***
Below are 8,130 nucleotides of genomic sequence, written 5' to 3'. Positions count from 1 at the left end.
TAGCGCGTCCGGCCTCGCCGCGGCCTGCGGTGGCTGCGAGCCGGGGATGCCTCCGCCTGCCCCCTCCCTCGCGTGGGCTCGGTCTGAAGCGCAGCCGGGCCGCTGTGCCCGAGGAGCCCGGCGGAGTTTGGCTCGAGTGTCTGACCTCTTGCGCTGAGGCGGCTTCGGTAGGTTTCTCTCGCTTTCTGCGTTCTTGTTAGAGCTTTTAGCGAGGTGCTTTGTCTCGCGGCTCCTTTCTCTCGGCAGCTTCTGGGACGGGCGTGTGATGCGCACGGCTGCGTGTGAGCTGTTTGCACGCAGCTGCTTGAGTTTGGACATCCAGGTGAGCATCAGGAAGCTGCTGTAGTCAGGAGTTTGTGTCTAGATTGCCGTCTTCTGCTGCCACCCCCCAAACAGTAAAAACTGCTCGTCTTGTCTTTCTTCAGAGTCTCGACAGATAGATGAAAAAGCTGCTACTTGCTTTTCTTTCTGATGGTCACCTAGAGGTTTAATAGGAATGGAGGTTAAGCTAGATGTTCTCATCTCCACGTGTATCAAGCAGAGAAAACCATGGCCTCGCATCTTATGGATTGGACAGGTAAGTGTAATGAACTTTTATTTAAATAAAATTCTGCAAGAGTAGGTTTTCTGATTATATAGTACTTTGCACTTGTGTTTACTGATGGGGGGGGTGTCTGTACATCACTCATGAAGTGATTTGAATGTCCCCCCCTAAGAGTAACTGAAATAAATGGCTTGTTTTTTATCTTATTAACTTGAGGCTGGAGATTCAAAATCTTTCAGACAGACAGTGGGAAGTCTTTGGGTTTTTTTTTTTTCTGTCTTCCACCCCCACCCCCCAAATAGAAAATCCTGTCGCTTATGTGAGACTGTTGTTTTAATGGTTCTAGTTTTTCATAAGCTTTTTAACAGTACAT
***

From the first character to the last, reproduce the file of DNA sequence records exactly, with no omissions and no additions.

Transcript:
Below are 8,130 nucleotides of genomic sequence, written 5' to 3'. Positions count from 1 at the left end.
TAGCGCGTCCGGCCTCGCCGCGGCCTGCGGTGGCTGCGAGCCGGGGATGCCTCCGCCTGCCCCCTCCCTCGCGTGGGCTCGGTCTGAAGCGCAGCCGGGCCGCTGTGCCCGAGGAGCCCGGCGGAGTTTGGCTCGAGTGTCTGACCTCTTGCGCTGAGGCGGCTTCGGTAGGTTTCTCTCGCTTTCTGCGTTCTTGTTAGAGCTTTTAGCGAGGTGCTTTGTCTCGCGGCTCCTTTCTCTCGGCAGCTTCTGGGACGGGCGTGTGATGCGCACGGCTGCGTGTGAGCTGTTTGCACGCAGCTGCTTGAGTTTGGACATCCAGGTGAGCATCAGGAAGCTGCTGTAGTCAGGAGTTTGTGTCTAGATTGCCGTCTTCTGCTGCCACCCCCCAAACAGTAAAAACTGCTCGTCTTGTCTTTCTTCAGAGTCTCGACAGATAGATGAAAAAGCTGCTACTTGCTTTTCTTTCTGATGGTCACCTAGAGGTTTAATAGGAATGGAGGTTAAGCTAGATGTTCTCATCTCCACGTGTATCAAGCAGAGAAAACCATGGCCTCGCATCTTATGGATTGGACAGGTAAGTGTAATGAACTTTTATTTAAATAAAATTCTGCAAGAGTAGGTTTTCTGATTATATAGTACTTTGCACTTGTGTTTACTGATGGGGGGGGTGTCTGTACATCACTCATGAAGTGATTTGAATGTCCCCCCCTAAGAGTAACTGAAATAAATGGCTTGTTTTTTATCTTATTAACTTGAGGCTGGAGATTCAAAATCTTTCAGACAGACAGTGGGAAGTCTTTGGGTTTTTTTTTTTTCTGTCTTCCACCCCCACCCCCCAAATAGAAAATCCTGTCGCTTATGTGAGACTGTTGTTTTAATGGTTCTAGTTTTTCATAAGCTTTTTAACAGTACAT